Most reggae fans became acquainted with Richie in 2004 when his single “Earth A Run Red” began its ascent on the charts, first in Jamaica, then internationally, ultimately emerging as one of the years biggest hits despite being more than four years old! “Earth A Run Red” was originally featured on Spice’s debut album Universal released by the Cambridge, Massachusetts based label Heartbeat Re…See More
Most reggae fans became acquainted with Richie Spice in 2004 when his single “Earth A Run Red” began its ascent on the charts, first in Jamaica, then internationally, ultimately emerging as one of the years biggest hits despite being more than four years old! “Earth A Run Red” was originally featured on Spice’s debut album Universal released by the Cambridge, Massachusetts based label Heartbeat Records in 2000. At that time, Spice was a lone reggae soldier armed with an arsenal of well-crafted, lyrically uplifting tunes, but without supporting troops, he found it difficult to advance towards the professional frontline. “The songs were there but they weren’t getting any promotion,” Spice recalls, “and with just me going out there singing them, it was like one man against the world.”
In early 2004 Spice signed with 5th Element, a Kingston based management company/record label and they began a vigorous promotional campaign for “Earth A Run Red” in Jamaica which resulted in the song’s steady rotation on the airwaves and in the dancehalls. A subsequent video (directed by Ras Kassa) brought even greater visibility to Spice’s career and it wasn’t long before he became one of the most sought after artists for stage shows across the island. Additional hit tunes including the ominous “Folly Living (Blood Again)”, the haunting “Ghetto Girl” and the resounding hymn to herb “Marijuana” were featured on Spice’s debut album for 5th Element Records “Spice In Your Life” which earned unanimous critical praise. The New York Times named “Spice In Your Life” one the best reggae releases of 2004; the Los Angeles Times broadened the accolades, citing it as one of the year’s ten best albums of any musical genre and in Jamaica, The Observer newspaper honored Spice as artist and vocalist of the year.
Spice’s career has continued to soar as a result of his enthralling live performances (Billboard Magazine ranked him among the top six performers at Reggae Sunsplash 2006) and a succession of hits that have resided in the upper tiers of the reggae charts. As a means of expanding Spice’s international fan base, 5th Element has joined forces with VP Records and they will cooperatively release Spice’s next album “In The Streets to Africa” on February 6, 2007. “With VP Records, we feel we have the support needed to move Richie Spice to the next level,” explains Devon Wheatley CEO of 5th Element Records. “Now is the perfect time to make conscious reggae music stronger and he is at the forefront of this movement.”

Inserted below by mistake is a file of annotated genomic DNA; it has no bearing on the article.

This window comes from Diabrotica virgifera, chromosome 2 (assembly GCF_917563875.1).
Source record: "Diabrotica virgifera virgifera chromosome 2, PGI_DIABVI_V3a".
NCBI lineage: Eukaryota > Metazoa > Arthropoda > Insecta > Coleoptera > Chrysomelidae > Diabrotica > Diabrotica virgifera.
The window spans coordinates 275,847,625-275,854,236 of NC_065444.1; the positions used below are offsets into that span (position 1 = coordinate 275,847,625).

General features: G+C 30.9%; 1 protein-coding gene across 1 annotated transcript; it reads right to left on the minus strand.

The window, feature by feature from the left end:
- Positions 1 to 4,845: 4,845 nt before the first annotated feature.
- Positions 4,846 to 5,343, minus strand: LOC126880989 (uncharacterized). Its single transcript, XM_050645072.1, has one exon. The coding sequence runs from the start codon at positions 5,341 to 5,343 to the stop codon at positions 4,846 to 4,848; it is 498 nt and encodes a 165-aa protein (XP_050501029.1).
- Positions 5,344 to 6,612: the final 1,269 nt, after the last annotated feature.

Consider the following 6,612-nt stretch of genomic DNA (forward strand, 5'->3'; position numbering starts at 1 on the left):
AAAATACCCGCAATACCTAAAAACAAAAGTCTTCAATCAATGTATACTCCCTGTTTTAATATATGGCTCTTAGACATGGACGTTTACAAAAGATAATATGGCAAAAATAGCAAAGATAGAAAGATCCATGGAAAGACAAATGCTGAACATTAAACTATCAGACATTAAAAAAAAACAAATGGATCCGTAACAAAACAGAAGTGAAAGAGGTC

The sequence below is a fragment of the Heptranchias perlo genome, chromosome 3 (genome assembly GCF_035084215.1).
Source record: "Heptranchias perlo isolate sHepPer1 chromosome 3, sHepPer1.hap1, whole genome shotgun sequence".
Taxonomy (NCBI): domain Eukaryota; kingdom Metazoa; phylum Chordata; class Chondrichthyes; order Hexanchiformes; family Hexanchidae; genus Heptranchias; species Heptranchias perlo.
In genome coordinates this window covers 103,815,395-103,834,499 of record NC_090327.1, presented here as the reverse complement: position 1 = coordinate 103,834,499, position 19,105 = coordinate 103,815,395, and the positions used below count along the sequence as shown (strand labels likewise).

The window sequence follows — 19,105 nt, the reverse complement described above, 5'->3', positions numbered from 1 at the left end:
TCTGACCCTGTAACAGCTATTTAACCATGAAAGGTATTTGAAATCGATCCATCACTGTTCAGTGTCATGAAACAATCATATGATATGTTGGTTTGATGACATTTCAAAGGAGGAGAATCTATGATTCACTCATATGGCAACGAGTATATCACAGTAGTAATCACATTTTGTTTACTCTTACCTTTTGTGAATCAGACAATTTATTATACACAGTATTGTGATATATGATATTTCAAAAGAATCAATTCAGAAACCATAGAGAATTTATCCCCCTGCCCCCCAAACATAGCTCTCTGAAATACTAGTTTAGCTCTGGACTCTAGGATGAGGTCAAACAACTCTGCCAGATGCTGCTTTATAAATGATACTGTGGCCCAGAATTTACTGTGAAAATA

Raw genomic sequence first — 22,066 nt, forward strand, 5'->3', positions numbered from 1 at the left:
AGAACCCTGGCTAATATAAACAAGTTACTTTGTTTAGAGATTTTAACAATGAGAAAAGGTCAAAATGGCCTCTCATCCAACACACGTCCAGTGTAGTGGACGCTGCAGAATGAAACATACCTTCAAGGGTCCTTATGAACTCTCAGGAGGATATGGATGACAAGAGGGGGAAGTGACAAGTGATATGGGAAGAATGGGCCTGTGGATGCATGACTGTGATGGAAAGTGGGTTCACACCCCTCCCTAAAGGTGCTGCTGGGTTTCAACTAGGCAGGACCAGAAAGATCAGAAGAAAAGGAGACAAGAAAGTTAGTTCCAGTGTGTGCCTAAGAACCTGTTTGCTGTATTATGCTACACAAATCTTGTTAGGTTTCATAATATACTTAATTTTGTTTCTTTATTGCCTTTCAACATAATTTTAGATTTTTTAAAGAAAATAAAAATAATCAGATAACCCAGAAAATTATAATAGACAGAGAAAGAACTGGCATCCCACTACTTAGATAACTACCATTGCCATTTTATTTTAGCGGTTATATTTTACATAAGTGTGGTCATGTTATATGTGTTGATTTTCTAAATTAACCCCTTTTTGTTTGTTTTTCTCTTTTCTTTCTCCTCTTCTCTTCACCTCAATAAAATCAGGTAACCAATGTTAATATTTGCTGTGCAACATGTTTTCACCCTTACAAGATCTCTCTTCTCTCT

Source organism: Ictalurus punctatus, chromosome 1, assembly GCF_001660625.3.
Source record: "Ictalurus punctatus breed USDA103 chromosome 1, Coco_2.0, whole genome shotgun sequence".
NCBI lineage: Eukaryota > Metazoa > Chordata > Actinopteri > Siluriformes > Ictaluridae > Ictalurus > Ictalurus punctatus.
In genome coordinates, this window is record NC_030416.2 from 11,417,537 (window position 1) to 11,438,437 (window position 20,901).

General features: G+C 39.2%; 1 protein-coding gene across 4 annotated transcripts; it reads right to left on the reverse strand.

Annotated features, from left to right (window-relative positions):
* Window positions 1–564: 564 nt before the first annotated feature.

Spice’s appealing brand of roots reggae is characterized by smoothly crooned, impassioned vocals that lovingly caress, as he does on his current romantic boom shot “Brown Skin”, or just as convincingly, deliver the militancy of a righteous rebel warrior on “Open the Door”, or the aura of ancestral mysticism that defines “Motherland Calling”. Guided by the principles of his Rastafarian way of life, Spice’s lyrics rail against injustices and the plight of the oppressed, implore assistance for the youth and extend maximum respect to the ladies. “My responsibility is to use the talent that God gave me as an instrument to uplift people who are facing the struggle worldwide and let them feel happy in themselves,” Spice explains. “It is all about righteousness, and endorsing the love of the people, good over evil and life over death.”
Born Richell Bonner in the Kingston, Jamaica suburb of St. Andrew, Richie Spice hails from a musical family that includes his older brother Pliers (from the deejay/singer duo Chaka Demus and Pliers of “Murder She Wrote” fame) and singer Spanner Banner (best known for his mid 90s hit “Life Goes On”), now a member of the 5th Element family. It was Spanner Banner who initially brought Spice to the recording studio; although the hopeful singer didn’t get the opportunity to record, it opened his eyes to the proficiency that is required to succeed in the reggae industry. “It was a strong learning experience,” Spice recalls. “At that time I tried to record but I was never really ready so I couldn’t manage it. But it show me that there is a lot of work to be done so just do the necessary things until you reach that space where you are supposed to be.”